Andrew Futter (Leicester) and Ben Zala (Birmingham)
United States foreign policy towards the Asia-Pacific region is set to be fundamentally altered by two developments in Washington's defence policy. The first, much publicised change is the announcement of a so-called 'pivot' towards the region in terms of overall defence strategy. The second, largely going unnoticed but occurring at roughly the same time, is a move towards a far greater role for advanced conventional weaponry in the US defence posture and the subsequent effect on both nuclear deterrence thinking and practice. This paper analyses the interaction of these two trends and discusses a central tension between short-term and long-term challenges for the United States arising from this situation, and suggests that contrary to current developments, a strategy underpinned by traditional notions of nuclear deterrence may provide the most productive basis for future regional security and stability.
Dr. Andrew Futter
Andrew Futter is a Lecturer in International Politics at the University of Leicester, having completed his PhD at the University of Birmingham in 2011. His main research interests include contemporary nuclear policy, ballistic missile defence, nuclear non-proliferation, and changing conceptions of nuclear deterrence (particularly the impact of cyber warfare on nuclear strategy). He has published articles in Defence Studies, Comparative Strategy, Defense & Security Analysis and European Security, and is currently finalising his monograph 'Ballistic missile defence and US national security policy', which will be published by Routledge next year.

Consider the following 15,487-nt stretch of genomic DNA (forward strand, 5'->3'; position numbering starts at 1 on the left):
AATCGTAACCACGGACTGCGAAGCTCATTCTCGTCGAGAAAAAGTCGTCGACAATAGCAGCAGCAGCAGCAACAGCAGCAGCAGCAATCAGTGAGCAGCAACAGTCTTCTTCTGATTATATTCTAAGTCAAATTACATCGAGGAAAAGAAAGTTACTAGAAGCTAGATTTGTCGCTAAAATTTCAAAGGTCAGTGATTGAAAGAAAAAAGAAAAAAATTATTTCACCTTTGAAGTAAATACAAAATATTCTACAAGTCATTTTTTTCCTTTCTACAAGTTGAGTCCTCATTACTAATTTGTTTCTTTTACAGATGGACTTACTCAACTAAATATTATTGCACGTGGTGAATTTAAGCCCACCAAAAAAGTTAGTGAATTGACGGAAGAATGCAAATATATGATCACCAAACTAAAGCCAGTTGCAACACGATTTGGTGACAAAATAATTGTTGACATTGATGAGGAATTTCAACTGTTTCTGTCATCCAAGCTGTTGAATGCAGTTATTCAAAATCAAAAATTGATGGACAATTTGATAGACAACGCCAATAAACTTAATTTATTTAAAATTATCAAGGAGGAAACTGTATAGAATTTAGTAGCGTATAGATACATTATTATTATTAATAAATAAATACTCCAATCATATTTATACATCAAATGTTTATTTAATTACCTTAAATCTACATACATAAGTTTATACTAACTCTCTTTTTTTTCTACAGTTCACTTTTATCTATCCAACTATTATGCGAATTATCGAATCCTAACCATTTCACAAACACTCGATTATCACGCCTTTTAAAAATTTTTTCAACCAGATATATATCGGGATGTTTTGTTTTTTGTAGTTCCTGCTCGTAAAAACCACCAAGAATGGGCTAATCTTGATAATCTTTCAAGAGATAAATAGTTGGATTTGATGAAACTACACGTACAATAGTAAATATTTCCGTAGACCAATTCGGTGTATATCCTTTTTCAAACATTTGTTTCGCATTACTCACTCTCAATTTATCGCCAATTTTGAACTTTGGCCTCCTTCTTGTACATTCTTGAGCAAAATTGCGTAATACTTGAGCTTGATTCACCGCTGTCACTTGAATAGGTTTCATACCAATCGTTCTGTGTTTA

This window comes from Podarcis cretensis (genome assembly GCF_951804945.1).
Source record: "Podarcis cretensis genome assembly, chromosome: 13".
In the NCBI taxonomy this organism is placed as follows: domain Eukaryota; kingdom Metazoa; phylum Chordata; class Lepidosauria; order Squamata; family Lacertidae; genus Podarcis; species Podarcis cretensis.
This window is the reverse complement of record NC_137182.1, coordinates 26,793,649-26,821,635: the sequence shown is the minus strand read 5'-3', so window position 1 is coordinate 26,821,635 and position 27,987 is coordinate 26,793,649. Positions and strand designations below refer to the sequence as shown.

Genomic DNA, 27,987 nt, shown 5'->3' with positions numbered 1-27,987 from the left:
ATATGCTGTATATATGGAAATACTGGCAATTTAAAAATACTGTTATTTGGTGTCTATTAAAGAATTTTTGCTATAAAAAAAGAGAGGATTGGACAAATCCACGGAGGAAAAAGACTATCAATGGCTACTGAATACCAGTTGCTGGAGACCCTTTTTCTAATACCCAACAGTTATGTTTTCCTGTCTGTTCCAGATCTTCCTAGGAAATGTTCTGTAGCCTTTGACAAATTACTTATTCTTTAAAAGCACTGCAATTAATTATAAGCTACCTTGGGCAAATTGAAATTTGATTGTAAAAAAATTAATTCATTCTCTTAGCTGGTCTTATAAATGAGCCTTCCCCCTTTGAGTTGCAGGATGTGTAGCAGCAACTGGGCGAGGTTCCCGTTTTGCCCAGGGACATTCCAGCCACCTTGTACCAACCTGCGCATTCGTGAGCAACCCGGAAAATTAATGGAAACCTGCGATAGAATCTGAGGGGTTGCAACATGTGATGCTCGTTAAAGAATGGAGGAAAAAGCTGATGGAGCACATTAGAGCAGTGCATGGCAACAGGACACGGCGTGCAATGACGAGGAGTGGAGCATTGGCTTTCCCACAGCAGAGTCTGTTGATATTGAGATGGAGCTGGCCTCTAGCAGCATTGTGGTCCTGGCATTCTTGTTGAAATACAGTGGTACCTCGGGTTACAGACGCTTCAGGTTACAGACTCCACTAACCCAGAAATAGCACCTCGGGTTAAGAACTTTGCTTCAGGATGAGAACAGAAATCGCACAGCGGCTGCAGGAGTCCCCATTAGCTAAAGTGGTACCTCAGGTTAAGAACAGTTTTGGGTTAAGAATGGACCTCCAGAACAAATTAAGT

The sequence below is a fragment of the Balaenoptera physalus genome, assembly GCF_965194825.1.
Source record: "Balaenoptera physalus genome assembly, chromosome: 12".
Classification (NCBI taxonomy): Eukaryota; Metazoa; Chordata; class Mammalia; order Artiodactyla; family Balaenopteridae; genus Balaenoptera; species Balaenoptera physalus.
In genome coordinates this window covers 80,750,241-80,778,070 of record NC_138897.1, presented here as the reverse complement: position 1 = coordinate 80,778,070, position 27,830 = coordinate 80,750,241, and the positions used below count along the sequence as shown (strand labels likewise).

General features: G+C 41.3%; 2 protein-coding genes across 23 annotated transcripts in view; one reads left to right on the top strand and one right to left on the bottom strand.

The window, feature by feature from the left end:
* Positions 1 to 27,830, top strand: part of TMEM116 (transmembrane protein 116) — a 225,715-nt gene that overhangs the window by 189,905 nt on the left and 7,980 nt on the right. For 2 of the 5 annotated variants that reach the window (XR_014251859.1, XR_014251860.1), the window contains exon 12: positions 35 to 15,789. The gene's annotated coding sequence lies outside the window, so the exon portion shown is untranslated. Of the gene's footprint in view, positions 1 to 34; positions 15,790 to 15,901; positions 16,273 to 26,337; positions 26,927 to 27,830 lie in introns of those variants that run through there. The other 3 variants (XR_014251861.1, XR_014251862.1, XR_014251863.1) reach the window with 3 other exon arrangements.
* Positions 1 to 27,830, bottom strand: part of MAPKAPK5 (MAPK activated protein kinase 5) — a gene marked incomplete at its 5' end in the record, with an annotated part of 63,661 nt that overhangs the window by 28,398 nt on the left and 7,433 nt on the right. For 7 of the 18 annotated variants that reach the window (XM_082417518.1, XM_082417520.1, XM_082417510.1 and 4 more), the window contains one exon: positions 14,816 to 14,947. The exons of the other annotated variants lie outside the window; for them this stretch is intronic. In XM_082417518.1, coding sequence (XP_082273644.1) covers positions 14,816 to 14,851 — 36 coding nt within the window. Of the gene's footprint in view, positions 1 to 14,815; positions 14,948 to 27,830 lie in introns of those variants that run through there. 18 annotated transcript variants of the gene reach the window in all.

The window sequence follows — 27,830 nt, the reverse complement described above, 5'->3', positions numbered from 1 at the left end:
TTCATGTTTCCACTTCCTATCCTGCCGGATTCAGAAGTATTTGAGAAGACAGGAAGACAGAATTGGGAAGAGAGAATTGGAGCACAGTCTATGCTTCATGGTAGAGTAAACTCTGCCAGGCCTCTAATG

Mr Ben Zala
Ben Zala is the Director of the Sustainable Security Programme at the Oxford Research Group and a PhD candidate in International Relations at the University of Birmingham. He is also the Editorial Assistant for the academic journal Civil Wars (published by Routledge). He has published on nuclear proliferation, IR theory and non-traditional security issues including in Security Challenges, Cooperation & Conflict and the RUSI Journal.